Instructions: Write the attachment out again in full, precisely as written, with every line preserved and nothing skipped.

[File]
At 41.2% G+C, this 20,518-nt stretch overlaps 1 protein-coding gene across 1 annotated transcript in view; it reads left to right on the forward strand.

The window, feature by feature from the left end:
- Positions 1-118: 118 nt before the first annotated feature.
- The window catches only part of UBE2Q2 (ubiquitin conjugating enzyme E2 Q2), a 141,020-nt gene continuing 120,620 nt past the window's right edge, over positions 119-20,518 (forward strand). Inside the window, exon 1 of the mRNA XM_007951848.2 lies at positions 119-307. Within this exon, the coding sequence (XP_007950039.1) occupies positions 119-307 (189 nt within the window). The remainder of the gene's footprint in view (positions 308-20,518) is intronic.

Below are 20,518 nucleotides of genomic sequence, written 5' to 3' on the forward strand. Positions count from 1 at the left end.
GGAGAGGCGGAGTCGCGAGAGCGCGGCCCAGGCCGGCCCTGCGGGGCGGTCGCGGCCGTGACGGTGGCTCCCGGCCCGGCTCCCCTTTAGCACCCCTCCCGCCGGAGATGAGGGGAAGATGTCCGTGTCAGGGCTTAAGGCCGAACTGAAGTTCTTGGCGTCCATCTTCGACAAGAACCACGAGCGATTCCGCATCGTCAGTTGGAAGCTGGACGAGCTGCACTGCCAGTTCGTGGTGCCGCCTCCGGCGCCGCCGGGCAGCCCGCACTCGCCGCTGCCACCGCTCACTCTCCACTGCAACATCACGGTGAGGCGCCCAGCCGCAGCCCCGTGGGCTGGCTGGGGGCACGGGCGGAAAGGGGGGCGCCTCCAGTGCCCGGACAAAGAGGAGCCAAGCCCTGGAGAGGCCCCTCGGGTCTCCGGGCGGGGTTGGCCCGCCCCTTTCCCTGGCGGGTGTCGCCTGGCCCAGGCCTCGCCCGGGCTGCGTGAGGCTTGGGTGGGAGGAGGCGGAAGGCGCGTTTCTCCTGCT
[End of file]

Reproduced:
At 41.2% G+C, this 20,518-nt stretch overlaps 1 protein-coding gene across 1 annotated transcript in view; it reads left to right on the forward strand.

The window, feature by feature from the left end:
- Positions 1-118: 118 nt before the first annotated feature.
- The window catches only part of UBE2Q2 (ubiquitin conjugating enzyme E2 Q2), a 141,020-nt gene continuing 120,620 nt past the window's right edge, over positions 119-20,518 (forward strand). Inside the window, exon 1 of the mRNA XM_007951848.2 lies at positions 119-307. Within this exon, the coding sequence (XP_007950039.1) occupies positions 119-307 (189 nt within the window). The remainder of the gene's footprint in view (positions 308-20,518) is intronic.

Below are 20,518 nucleotides of genomic sequence, written 5' to 3' on the forward strand. Positions count from 1 at the left end.
GGAGAGGCGGAGTCGCGAGAGCGCGGCCCAGGCCGGCCCTGCGGGGCGGTCGCGGCCGTGACGGTGGCTCCCGGCCCGGCTCCCCTTTAGCACCCCTCCCGCCGGAGATGAGGGGAAGATGTCCGTGTCAGGGCTTAAGGCCGAACTGAAGTTCTTGGCGTCCATCTTCGACAAGAACCACGAGCGATTCCGCATCGTCAGTTGGAAGCTGGACGAGCTGCACTGCCAGTTCGTGGTGCCGCCTCCGGCGCCGCCGGGCAGCCCGCACTCGCCGCTGCCACCGCTCACTCTCCACTGCAACATCACGGTGAGGCGCCCAGCCGCAGCCCCGTGGGCTGGCTGGGGGCACGGGCGGAAAGGGGGGCGCCTCCAGTGCCCGGACAAAGAGGAGCCAAGCCCTGGAGAGGCCCCTCGGGTCTCCGGGCGGGGTTGGCCCGCCCCTTTCCCTGGCGGGTGTCGCCTGGCCCAGGCCTCGCCCGGGCTGCGTGAGGCTTGGGTGGGAGGAGGCGGAAGGCGCGTTTCTCCTGCT